Govt rolls out student-staffed cyber resilience centres

The National Police Chief's Council has today announced a new cyber resilience support network for small businesses. Part of the National Crime Programme, the launch will see regional Cyber Resilience Centres established in all regions of the country, as well as the roll-out of a free tool to help businesses identify malicious cyber activity.

Modelled on the Scottish Business Resilience Centre, the new CRCs comprise police, the private sector and academia, creating a national network to provide smaller businesses and organisations with affordable access to cyber security services or consultancy.

Each CRC is headed by a police lead working in consultation with BRIM. So far, CRCs have opened in Greater Manchester, the North East (inc Yorkshire & Humber), East Midlands and the West Midlands. Centres in the South East and Wales are scheduled for September.
To make the programme viable, the NPCC says "skilled students" will provide the services, which at the same time will give them "valuable work experience".

Mandy Haeburn-Little, CEO of Business Resilience International Management, which is advising on the network, said: “This is a fundamental and very positive step by policing and represents a new era for cyber crime prevention where policing will work hand in hand with private sector in the alignment of cyber strategies. This fulfils so many objectives together from supporting emerging student skills, delivery of policing cyber crime objectives, support for all sectors of business and the focus for much needed assistance towards economic growth for business. It is a one stop shop for cyber resilience which we have worked very hard to develop with NPCC and the support of the Home Office."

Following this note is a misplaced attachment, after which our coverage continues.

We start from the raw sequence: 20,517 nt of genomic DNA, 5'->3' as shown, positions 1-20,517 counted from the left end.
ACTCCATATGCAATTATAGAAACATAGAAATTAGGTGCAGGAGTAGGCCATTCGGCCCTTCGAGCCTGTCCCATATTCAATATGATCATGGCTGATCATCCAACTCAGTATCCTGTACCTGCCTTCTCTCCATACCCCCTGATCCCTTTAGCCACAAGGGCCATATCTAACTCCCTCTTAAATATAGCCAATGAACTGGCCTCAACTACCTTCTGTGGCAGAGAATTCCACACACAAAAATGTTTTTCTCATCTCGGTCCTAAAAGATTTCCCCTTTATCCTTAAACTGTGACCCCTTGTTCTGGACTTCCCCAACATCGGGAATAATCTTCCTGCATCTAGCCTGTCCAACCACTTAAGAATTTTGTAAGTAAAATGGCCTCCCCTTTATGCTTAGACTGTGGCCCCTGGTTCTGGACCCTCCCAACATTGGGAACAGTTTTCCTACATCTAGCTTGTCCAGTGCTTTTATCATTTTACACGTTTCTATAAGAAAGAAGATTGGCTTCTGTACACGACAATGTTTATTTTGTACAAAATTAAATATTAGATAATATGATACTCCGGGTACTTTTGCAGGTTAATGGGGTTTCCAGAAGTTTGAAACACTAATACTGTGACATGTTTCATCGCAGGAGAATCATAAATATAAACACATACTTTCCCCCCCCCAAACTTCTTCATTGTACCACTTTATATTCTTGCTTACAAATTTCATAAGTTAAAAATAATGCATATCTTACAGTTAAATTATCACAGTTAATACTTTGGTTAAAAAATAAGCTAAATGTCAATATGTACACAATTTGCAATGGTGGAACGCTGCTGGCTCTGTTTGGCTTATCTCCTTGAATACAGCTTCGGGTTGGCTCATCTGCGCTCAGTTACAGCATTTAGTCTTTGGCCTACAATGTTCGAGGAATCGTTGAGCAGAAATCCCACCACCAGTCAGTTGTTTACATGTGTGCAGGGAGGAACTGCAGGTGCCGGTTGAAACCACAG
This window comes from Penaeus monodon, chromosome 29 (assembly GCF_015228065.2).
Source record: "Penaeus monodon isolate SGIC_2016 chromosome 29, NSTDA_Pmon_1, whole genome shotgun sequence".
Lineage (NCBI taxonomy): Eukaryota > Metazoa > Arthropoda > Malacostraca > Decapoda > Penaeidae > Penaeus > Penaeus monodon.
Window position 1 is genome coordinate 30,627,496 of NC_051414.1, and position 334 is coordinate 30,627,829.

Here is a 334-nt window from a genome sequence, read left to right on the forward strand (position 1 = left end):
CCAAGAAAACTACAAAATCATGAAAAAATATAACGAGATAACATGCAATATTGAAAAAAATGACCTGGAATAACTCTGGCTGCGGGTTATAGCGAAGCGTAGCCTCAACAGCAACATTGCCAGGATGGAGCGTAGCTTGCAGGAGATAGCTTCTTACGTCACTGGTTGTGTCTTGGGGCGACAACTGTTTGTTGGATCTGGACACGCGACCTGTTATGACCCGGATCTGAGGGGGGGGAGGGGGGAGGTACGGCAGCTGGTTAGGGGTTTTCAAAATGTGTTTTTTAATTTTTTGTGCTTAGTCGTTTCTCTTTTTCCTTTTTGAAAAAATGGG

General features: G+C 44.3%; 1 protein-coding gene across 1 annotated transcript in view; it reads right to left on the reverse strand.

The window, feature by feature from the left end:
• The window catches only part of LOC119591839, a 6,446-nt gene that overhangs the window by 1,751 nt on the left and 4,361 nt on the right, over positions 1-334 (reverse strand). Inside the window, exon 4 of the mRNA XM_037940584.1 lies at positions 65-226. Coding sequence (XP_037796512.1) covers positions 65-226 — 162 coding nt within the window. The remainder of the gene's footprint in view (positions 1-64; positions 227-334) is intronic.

The Police CyberAlarm tool acts as a 'virtual CCTV camera' monitoring the traffic identified as suspicious on a member organisation’s connection to the internet at their firewall. It is designed to detect and provide regular reports of suspected malicious activity, enabling organisations to minimise their vulnerabilities and protect themselves.

Originally piloted in Northamptonshire, it's hoped that the tool will help police understand the developing UK cyber threat and appropriately allocate resources to tackle it. It is free for the duration of the pilot (until March 2021).

Welcoming the development, cyber security specialist at ESET, Jake Moore said having students help enable the project needn’t be viewed as a simple cost-cutting exercise.

"Students are experienced individuals and are often more capable than other senior members of staff in the programme.

"Students are equipped with the latest, most up-to-date knowledge of cyber threats, the methodology, and often the answers to mitigate such threats. Offering this up as work experience will also open them to future job offers and add valuable experience to their CVs.”

The National Cybercrime Programme team secured £2.1m of funding to deliver both the CRCs and Police CyberAlarm on behalf of the Team Cyber UK Network for the financial year 2020/21.

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